1. The lower Court's order is one settling a proclamation of sale. The first objection taken to it is that the right, title and interest of the sixth defendant, here the appellant, is not correctly described in the words 'The right, title and interest in the property to be sold is that of sixth defendant, Avudaina yagam Pillai excluding that part, if any, of his right, title and interest derived by him from the deceased, fifth defendant Muthukaruppa Pillai.'
2. The circumstances are that the fifth defendant died during the pendency of the suit, one brought on a mortgage. The plaintiff did not implead any legal representative for him within the statutory period. The decree passed referred to the death of the fifth defendant and the consequent abatement of the suit against him. But it was in terms against the whole mortgaged property. It is clear, however, that only the snare of the defendant against whom the decree was passed, that is of the sixth defendant, can be made liable since the decree can be executed only against him. In fact, the fifth defendant's widow and the sixth defendant are now litigating regarding the fifth defendant's Snare. The question between them being whether the fifth and sixth defendants, brothers, were undivided or whether the widow took the fifth defendant's share by inheritance. In these circumstances, there is no doubt that the sixth defendant's share alone can be sold under the decree and that has not been seriously disputed. We think then that the lower Court's description of the sixth defendant's snare including the words, which statedly limit what is to be sold to the sixth defendant's share in his own right and exclude any addition to it which may ultimately be found to have accrued by survivorship, was a clear and sufficient description. It is said that the sale should be postponed, because in the circumstances the property cannot be brought to sale to advantage; but the issue before us is not of any claim, for postponement of the sale, but of the terms in which the sale proclamation is to be made. Those terms seem to us to be perfectly fair and as accurate as they can be made on this point. The appeal fails. The other question raised by the appellant is whether the valuation inserted in the proclamation is correct. It is objected that no appeal lies against that portion of the lower Court's order with reference to Sivagami Achi v. Subrahmania Ayyar 27 M. 259 : 14 M.L.J. 57 (F.B.). Some attempt has been made to canvass the correctness of that decision. It was, however, given twenty years back, and we see no reason why we should dissent from it. As the Full Bench there pointed out, it will be open to any party aggrieved by the incorrect valuation in the proclamation, who suffers substantial loss on account of it, to have the sale set aside. That remedy being open, we do not entertain the suggestion, which has also been made by Mr. Rajah Aiyar on behalf of the sixth defendant, that we should treat the appeal as a revision petition.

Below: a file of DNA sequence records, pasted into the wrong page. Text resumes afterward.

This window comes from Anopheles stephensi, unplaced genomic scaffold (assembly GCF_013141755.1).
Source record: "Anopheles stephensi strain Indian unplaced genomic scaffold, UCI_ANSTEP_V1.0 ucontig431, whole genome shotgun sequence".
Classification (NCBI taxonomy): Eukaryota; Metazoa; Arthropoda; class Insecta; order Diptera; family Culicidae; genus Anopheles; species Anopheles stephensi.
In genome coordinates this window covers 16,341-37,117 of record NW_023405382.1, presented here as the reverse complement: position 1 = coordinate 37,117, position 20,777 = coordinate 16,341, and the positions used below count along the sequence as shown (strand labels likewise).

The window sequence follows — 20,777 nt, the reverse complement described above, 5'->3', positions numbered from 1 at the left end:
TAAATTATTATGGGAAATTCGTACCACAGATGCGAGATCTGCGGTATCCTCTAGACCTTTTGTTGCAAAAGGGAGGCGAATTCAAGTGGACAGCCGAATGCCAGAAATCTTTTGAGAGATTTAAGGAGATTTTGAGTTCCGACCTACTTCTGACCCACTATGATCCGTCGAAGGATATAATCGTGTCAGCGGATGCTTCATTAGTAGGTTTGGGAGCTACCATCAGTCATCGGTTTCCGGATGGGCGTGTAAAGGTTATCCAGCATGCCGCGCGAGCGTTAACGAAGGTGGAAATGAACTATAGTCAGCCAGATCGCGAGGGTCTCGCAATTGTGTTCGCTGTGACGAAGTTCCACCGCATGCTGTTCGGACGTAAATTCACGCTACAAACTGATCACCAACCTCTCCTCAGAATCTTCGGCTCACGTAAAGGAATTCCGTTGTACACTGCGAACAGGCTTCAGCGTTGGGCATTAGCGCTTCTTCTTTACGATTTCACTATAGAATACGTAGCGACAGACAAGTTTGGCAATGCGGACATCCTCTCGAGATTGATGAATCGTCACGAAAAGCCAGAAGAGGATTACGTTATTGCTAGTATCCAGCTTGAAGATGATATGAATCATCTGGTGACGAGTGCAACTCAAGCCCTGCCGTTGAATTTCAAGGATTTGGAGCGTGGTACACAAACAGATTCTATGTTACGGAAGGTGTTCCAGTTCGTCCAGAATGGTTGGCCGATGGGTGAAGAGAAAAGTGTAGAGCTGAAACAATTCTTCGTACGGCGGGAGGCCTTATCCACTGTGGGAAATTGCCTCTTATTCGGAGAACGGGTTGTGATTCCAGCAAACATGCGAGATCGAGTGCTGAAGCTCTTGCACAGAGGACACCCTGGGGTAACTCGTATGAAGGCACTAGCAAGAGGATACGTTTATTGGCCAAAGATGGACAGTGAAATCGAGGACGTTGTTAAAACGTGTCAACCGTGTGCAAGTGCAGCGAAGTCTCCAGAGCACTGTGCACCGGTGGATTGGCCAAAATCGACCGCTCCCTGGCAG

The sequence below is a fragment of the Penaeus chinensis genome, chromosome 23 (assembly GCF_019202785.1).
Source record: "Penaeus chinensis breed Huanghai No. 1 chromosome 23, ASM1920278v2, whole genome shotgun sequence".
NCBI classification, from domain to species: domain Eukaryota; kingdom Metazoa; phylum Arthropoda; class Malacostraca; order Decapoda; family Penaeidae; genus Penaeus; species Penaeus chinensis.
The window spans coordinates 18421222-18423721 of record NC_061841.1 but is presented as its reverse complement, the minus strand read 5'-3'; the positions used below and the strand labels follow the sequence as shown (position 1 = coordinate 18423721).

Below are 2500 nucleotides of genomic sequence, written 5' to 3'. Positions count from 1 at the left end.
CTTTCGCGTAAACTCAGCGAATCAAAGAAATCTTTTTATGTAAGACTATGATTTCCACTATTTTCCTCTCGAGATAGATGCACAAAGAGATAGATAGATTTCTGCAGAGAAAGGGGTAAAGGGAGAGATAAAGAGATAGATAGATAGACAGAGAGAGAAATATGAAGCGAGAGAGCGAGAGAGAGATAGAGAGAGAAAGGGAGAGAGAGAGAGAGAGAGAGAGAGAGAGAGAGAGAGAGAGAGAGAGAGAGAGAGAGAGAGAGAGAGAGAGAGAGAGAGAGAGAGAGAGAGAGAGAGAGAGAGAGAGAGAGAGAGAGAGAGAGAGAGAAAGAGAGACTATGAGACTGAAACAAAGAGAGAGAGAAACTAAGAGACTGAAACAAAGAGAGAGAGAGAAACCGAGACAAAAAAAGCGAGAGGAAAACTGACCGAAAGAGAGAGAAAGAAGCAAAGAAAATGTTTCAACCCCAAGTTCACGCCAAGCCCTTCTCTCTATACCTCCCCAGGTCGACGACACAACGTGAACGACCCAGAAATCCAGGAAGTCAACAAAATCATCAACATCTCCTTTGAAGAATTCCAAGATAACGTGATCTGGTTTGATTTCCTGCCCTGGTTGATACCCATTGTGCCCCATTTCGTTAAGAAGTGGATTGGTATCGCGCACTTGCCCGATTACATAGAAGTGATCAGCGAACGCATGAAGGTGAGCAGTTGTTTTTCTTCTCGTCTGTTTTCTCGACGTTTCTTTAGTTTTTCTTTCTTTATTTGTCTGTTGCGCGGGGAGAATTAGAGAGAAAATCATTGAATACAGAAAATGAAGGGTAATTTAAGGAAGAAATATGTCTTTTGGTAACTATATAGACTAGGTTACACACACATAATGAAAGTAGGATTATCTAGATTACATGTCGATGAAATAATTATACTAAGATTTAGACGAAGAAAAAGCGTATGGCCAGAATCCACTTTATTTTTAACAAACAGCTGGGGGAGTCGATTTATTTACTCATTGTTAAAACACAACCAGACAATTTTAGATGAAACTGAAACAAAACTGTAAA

3. The appeal fails and is dismissed with costs.